Another opportunity came for Zak when he took a summer job at an amusement park. He worked closely with performers in the shows, some of whom were gay. He found that many were the “kindest, least judgmental people” he had ever known. As he would later say, “I don’t know what it’s like to be gay, but I’m well acquainted with being judged for something that’s beyond my control.”

The turning point for Zak came with a conversation with his mother. He said, his mother looked at him with the weary eyes of someone who had experienced enough dogmatism to last a lifetime and said, ‘I’m tired of hating people.’” Zak made the decision to live his life in a different way.

In his book, The Terrorist’s Son: A Story of Choice, Zak tells us:

“The fact that my father went to prison for an unfathomable crime when I was seven just about ruined my life. But it also made my life possible. He could not fill me with hate from jail. And, more than that, he could not stop me from coming in contact with the sorts of people he demonized and discovering that they were human beings – people I could care about and who could care about me. Bigotry cannot survive experience. My body rejected it. …By telling my story, my intention is to do something hopeful and instructive. …All our lives have themes, and the theme of mine so far is this: Everyone has a choice. Even if you’re trained to hate, you can choose tolerance. You can choose empathy.”

El-Sayyid Nosair’s hate led him to attempt mass murder. We had no reason to think his son would be any different. But there was hope in that situation and God found it and amplified and is now using it to change the world. Since Zak’s TED talk in 2014, nearly 3 million people have watched the video. Thousands more have bought his book or attended his lectures.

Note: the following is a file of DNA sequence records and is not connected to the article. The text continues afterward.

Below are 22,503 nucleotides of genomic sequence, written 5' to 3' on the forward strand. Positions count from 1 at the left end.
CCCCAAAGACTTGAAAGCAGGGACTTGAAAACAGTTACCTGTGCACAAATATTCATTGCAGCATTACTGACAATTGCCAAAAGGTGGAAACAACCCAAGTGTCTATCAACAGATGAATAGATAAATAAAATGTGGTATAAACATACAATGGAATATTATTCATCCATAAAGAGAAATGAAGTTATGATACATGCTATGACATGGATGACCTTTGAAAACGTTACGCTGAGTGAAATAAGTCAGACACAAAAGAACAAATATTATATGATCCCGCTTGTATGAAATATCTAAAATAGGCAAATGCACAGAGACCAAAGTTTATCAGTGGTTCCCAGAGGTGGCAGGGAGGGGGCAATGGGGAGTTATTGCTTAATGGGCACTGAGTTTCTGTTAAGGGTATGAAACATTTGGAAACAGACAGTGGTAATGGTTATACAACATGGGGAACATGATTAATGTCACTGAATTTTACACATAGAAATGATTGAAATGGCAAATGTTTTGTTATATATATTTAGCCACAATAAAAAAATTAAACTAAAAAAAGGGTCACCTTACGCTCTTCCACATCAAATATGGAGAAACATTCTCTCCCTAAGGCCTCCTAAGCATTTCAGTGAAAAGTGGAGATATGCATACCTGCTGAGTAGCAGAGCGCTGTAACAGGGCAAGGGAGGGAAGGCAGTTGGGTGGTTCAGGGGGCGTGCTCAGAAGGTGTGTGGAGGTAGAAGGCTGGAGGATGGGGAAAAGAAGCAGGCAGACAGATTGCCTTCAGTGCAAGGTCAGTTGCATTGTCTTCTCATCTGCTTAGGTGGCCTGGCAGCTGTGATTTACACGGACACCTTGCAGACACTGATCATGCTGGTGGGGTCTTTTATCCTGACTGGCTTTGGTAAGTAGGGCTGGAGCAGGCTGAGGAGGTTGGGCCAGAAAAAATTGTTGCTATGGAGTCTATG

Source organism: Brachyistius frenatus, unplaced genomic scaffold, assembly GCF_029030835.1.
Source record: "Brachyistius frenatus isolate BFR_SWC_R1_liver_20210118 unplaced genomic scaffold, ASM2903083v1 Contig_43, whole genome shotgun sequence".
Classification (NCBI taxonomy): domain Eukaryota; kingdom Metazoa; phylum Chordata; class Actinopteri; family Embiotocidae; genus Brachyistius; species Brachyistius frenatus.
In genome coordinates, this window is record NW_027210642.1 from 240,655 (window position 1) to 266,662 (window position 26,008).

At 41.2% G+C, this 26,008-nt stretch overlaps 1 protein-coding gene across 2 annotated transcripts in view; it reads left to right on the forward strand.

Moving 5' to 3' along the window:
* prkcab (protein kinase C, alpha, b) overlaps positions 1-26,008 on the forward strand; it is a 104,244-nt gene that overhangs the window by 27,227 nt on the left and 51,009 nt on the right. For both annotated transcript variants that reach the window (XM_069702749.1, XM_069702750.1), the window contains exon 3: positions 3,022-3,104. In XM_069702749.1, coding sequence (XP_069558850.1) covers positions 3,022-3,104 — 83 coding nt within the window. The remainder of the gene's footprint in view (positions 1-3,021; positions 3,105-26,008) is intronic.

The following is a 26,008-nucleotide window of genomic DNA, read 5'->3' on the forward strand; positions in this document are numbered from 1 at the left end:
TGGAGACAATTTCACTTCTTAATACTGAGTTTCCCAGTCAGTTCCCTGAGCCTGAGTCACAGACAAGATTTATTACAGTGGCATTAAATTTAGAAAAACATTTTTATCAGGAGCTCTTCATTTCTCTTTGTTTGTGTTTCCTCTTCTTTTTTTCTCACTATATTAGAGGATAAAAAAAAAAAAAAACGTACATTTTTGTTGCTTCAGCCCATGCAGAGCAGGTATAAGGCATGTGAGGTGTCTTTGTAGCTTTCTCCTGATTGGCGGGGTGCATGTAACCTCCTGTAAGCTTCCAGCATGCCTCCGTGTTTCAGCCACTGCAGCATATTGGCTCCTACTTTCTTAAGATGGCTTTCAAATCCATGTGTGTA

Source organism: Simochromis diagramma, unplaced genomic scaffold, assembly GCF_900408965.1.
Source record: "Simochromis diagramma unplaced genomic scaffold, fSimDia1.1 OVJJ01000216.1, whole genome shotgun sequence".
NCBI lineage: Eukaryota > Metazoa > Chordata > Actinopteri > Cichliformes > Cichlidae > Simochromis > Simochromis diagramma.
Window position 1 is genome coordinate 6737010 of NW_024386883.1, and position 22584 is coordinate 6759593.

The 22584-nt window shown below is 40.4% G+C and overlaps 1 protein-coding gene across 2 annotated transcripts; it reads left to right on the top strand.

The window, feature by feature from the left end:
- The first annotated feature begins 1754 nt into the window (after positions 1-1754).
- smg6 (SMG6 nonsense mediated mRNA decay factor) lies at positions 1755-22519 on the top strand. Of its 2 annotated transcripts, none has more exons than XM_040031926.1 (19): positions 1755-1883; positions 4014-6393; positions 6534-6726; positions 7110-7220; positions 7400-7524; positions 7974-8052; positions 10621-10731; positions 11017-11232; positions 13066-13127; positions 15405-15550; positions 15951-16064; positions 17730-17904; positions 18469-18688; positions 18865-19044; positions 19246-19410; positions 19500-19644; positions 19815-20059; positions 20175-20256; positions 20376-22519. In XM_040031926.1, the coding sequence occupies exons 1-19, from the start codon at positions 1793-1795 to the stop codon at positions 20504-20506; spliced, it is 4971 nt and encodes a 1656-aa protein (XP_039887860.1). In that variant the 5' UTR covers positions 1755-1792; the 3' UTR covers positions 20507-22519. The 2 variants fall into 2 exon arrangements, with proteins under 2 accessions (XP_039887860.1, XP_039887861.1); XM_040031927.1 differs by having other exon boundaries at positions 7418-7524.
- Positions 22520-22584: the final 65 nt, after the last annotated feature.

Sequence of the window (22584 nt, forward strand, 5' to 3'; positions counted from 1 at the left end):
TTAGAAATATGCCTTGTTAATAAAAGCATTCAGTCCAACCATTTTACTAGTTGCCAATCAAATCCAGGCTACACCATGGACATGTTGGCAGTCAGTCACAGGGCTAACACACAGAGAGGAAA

Zak is changing the world.

Hosea promises us that God will do the same thing today. We don’t know what it looks like yet, but we have been promised.

This stuff is scary. If change was left to us alone it may seem absolutely hopeless. But there is hope there, even if we can’t see it. God sees it. There is a boy, or there is a little girl, there is somebody in this situation whose life will change and that person will then start to change the world. Or maybe it won’t look anything like that this time. But God will not leave us here in the dark place, and God didn’t bring us here. Exodus will come. We have been promised. And we know that promise will be kept because that is the nature of God.

It was not God’s plan for these things to happen in Paris and in Beirut. God’s plan is to lead us through. God’s plan is what is coming next.

I can’t tell you why bad things happen. In fairness, it’s only my first year in seminary and I guess we will get to that until next semester. But I can tell you that when these things do happen God is already there, sowing the seeds of hope. Humans veer off the path and do terrible things sometimes. We may look at a person like El-Sayyid Nosair and despair that the world will ever change.

But then God says, “Oh, wait until you hear the love that pours out of that man’s son.”

Here we are again. Preached by Pete Graham, Student Minister.